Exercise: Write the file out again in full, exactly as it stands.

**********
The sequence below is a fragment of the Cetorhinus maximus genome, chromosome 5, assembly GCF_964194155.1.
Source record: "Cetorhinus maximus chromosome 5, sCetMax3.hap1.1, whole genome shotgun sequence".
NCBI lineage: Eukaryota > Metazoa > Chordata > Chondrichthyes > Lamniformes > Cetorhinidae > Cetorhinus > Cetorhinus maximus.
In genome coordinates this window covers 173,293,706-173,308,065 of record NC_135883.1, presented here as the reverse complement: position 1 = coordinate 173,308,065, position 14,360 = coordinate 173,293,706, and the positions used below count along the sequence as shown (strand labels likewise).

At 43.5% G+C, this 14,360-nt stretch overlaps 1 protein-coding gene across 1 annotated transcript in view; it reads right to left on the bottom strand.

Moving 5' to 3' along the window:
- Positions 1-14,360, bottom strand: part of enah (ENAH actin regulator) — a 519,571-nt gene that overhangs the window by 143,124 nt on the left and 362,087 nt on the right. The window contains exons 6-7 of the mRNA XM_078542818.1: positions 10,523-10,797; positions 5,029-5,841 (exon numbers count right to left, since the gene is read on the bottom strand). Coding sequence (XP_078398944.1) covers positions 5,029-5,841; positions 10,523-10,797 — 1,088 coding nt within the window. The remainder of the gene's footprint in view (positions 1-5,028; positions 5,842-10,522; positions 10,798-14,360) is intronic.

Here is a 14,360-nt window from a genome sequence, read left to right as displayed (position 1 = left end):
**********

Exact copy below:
The sequence below is a fragment of the Cetorhinus maximus genome, chromosome 5, assembly GCF_964194155.1.
Source record: "Cetorhinus maximus chromosome 5, sCetMax3.hap1.1, whole genome shotgun sequence".
NCBI lineage: Eukaryota > Metazoa > Chordata > Chondrichthyes > Lamniformes > Cetorhinidae > Cetorhinus > Cetorhinus maximus.
In genome coordinates this window covers 173,293,706-173,308,065 of record NC_135883.1, presented here as the reverse complement: position 1 = coordinate 173,308,065, position 14,360 = coordinate 173,293,706, and the positions used below count along the sequence as shown (strand labels likewise).

At 43.5% G+C, this 14,360-nt stretch overlaps 1 protein-coding gene across 1 annotated transcript in view; it reads right to left on the bottom strand.

Moving 5' to 3' along the window:
- Positions 1-14,360, bottom strand: part of enah (ENAH actin regulator) — a 519,571-nt gene that overhangs the window by 143,124 nt on the left and 362,087 nt on the right. The window contains exons 6-7 of the mRNA XM_078542818.1: positions 10,523-10,797; positions 5,029-5,841 (exon numbers count right to left, since the gene is read on the bottom strand). Coding sequence (XP_078398944.1) covers positions 5,029-5,841; positions 10,523-10,797 — 1,088 coding nt within the window. The remainder of the gene's footprint in view (positions 1-5,028; positions 5,842-10,522; positions 10,798-14,360) is intronic.

Here is a 14,360-nt window from a genome sequence, read left to right as displayed (position 1 = left end):